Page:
APMacro P5-6: IES Developing Countries Characteristics

The World Bank classifies countries into high-income, medium-income, and low-income countries on the basis of national income per capita.

The high-income nations are known as the industrially advanced countries (IACs). These nations have well developed market economies based on large stocks of capital goods, advanced production technologies, and well educated workers. In 2008 this group of economies had a per capita income of $37,665.

The remaining nations of the world are called developing countries (DVCs). They have wide variations of income per capita and are mainly located in Africa, Asia, and Latin America.

The middle-income nations include such countries as Brazil, Iran, Poland, Russia, South   Africa, and Thailand. Per capita output of these middle-income nations ranged all the way from $925 to $11,906 in 2008 and averaged $3251.

The low-income nations had a per capita income of $925 or less in 2008 and averaged only $523 of income per person. The sub-Saharan nations of Africa dominate this group. Low-income DVCs have relatively low levels of industrialization. In general, literacy rates are low, unemployment is high, population growth is rapid, and exports consist largely of agricultural produce such as cocoa, bananas, sugar, raw cotton and raw materials such as copper, iron ore, natural rubber. Capital equipment is minimal, production technologies are simple, and labor productivity is very low. About 15 percent of the world’s population live in these low-income DVCs, all of which suffer widespread poverty.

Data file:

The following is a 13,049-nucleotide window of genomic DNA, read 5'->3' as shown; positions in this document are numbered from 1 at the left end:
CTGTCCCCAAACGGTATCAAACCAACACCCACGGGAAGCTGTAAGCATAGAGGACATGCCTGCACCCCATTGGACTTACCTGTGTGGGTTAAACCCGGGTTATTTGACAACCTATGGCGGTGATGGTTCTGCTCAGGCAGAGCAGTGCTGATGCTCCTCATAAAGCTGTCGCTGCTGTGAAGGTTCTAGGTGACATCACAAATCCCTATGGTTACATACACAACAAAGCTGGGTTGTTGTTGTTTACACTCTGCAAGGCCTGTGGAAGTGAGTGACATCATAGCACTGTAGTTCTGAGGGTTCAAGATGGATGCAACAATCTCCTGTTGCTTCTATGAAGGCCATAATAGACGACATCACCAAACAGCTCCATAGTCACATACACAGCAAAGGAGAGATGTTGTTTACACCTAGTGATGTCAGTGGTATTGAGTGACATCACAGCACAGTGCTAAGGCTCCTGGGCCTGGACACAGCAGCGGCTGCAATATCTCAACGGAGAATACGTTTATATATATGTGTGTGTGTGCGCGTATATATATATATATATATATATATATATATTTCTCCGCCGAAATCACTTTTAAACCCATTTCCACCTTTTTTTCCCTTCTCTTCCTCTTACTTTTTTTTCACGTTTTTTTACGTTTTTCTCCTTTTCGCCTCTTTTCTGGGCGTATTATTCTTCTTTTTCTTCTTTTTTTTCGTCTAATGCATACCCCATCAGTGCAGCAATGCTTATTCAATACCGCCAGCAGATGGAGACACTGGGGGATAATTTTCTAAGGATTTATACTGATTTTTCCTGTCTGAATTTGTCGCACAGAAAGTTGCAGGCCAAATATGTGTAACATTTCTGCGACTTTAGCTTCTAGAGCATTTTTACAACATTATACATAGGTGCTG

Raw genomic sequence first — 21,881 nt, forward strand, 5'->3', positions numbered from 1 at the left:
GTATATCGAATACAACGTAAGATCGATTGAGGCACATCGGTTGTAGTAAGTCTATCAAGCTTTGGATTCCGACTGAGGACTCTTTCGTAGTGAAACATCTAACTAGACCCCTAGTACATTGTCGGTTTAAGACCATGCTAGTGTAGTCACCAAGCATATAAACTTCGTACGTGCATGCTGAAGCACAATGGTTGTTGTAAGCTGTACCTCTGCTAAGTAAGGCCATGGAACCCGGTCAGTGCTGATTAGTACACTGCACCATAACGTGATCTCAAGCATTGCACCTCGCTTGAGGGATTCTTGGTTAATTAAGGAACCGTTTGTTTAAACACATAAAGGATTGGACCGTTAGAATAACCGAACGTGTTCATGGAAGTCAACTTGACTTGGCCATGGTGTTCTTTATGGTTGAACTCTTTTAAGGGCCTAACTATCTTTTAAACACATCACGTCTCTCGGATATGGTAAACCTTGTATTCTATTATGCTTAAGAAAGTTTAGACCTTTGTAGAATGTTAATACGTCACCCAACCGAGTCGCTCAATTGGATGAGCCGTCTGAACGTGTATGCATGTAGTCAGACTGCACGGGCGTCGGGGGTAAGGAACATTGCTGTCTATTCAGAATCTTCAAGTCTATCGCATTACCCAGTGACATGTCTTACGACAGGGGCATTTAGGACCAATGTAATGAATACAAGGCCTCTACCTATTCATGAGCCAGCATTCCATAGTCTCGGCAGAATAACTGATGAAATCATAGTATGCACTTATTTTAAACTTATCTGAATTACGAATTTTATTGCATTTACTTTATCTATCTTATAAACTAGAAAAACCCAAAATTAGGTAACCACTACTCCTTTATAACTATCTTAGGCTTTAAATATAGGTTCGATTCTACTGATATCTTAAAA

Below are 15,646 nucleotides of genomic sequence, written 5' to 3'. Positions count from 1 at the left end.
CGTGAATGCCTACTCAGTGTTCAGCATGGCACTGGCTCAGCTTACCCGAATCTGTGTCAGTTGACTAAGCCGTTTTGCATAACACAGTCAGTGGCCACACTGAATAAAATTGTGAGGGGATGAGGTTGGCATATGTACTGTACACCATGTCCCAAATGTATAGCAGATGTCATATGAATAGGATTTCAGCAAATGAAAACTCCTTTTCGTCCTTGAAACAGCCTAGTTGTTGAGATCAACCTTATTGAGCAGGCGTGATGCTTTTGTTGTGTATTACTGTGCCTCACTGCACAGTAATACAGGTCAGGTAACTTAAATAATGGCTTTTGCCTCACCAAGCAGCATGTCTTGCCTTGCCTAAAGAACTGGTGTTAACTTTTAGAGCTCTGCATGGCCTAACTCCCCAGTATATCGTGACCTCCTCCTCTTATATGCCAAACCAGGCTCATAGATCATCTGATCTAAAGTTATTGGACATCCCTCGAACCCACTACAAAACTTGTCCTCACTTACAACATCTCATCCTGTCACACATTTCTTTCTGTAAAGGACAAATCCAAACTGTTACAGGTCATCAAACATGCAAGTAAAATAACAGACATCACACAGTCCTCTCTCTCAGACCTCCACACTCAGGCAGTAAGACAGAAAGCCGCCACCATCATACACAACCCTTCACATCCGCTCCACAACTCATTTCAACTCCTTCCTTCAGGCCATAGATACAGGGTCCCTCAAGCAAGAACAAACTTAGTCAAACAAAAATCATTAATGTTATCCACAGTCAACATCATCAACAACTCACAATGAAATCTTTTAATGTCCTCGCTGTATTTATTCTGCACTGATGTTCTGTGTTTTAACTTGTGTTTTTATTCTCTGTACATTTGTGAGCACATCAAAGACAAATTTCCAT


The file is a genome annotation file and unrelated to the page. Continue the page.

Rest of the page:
Scarcities of natural resources make it more challenging but certainly not impossible for a nation to develop. The large and rapidly growing populations in many DVCs contribute to low per capita incomes. Increases in per capita incomes frequently induce greater population growth, often reducing per capita incomes to near-subsistence levels. The demographic transition view, however, suggests that rising living standards must precede declining birthrates. Most DVCs suffer from unemployment and underemployment. Labor productivity is low because of  insufficient investment in physical and human capital. In many DVCs, formidable obstacles impede both saving and investment. In some of the poorest DVCs, the savings potential is very low, and many savers transfer their funds to the IACs rather than invest them domestically. The lack of a vigorous entrepreneurial class and the weakness of investment incentives also impede capital accumulation. Appropriate social and institutional changes and, in particular the presence of the will to develop, are essential ingredients in economic development.



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